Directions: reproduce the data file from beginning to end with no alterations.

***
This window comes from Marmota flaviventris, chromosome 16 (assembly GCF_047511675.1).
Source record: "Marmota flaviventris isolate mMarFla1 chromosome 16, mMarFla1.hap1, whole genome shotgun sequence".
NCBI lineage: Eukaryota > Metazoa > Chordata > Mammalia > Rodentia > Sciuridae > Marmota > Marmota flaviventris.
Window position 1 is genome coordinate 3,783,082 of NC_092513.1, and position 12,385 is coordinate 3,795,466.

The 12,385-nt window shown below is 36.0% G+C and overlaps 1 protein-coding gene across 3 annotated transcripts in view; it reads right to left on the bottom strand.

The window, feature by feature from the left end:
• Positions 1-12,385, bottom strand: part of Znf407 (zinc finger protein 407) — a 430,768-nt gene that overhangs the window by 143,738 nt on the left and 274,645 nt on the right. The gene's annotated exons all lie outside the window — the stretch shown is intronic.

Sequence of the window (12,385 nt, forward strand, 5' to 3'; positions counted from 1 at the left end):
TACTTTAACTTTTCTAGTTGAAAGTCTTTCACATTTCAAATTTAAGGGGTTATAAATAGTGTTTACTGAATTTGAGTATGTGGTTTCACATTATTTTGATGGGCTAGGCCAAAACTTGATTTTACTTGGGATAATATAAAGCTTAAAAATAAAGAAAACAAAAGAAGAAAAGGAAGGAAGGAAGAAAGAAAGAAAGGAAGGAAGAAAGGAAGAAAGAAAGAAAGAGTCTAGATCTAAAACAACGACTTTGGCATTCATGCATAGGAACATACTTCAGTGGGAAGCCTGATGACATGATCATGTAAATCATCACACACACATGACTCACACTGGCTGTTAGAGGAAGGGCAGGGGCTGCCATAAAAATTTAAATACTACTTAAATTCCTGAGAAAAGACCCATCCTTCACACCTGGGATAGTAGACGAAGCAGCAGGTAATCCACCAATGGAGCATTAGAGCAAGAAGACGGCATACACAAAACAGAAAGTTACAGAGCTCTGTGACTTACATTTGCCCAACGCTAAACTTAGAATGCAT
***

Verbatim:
This window comes from Marmota flaviventris, chromosome 16 (assembly GCF_047511675.1).
Source record: "Marmota flaviventris isolate mMarFla1 chromosome 16, mMarFla1.hap1, whole genome shotgun sequence".
NCBI lineage: Eukaryota > Metazoa > Chordata > Mammalia > Rodentia > Sciuridae > Marmota > Marmota flaviventris.
Window position 1 is genome coordinate 3,783,082 of NC_092513.1, and position 12,385 is coordinate 3,795,466.

The 12,385-nt window shown below is 36.0% G+C and overlaps 1 protein-coding gene across 3 annotated transcripts in view; it reads right to left on the bottom strand.

The window, feature by feature from the left end:
• Positions 1-12,385, bottom strand: part of Znf407 (zinc finger protein 407) — a 430,768-nt gene that overhangs the window by 143,738 nt on the left and 274,645 nt on the right. The gene's annotated exons all lie outside the window — the stretch shown is intronic.

Sequence of the window (12,385 nt, forward strand, 5' to 3'; positions counted from 1 at the left end):
TACTTTAACTTTTCTAGTTGAAAGTCTTTCACATTTCAAATTTAAGGGGTTATAAATAGTGTTTACTGAATTTGAGTATGTGGTTTCACATTATTTTGATGGGCTAGGCCAAAACTTGATTTTACTTGGGATAATATAAAGCTTAAAAATAAAGAAAACAAAAGAAGAAAAGGAAGGAAGGAAGAAAGAAAGAAAGGAAGGAAGAAAGGAAGAAAGAAAGAAAGAGTCTAGATCTAAAACAACGACTTTGGCATTCATGCATAGGAACATACTTCAGTGGGAAGCCTGATGACATGATCATGTAAATCATCACACACACATGACTCACACTGGCTGTTAGAGGAAGGGCAGGGGCTGCCATAAAAATTTAAATACTACTTAAATTCCTGAGAAAAGACCCATCCTTCACACCTGGGATAGTAGACGAAGCAGCAGGTAATCCACCAATGGAGCATTAGAGCAAGAAGACGGCATACACAAAACAGAAAGTTACAGAGCTCTGTGACTTACATTTGCCCAACGCTAAACTTAGAATGCAT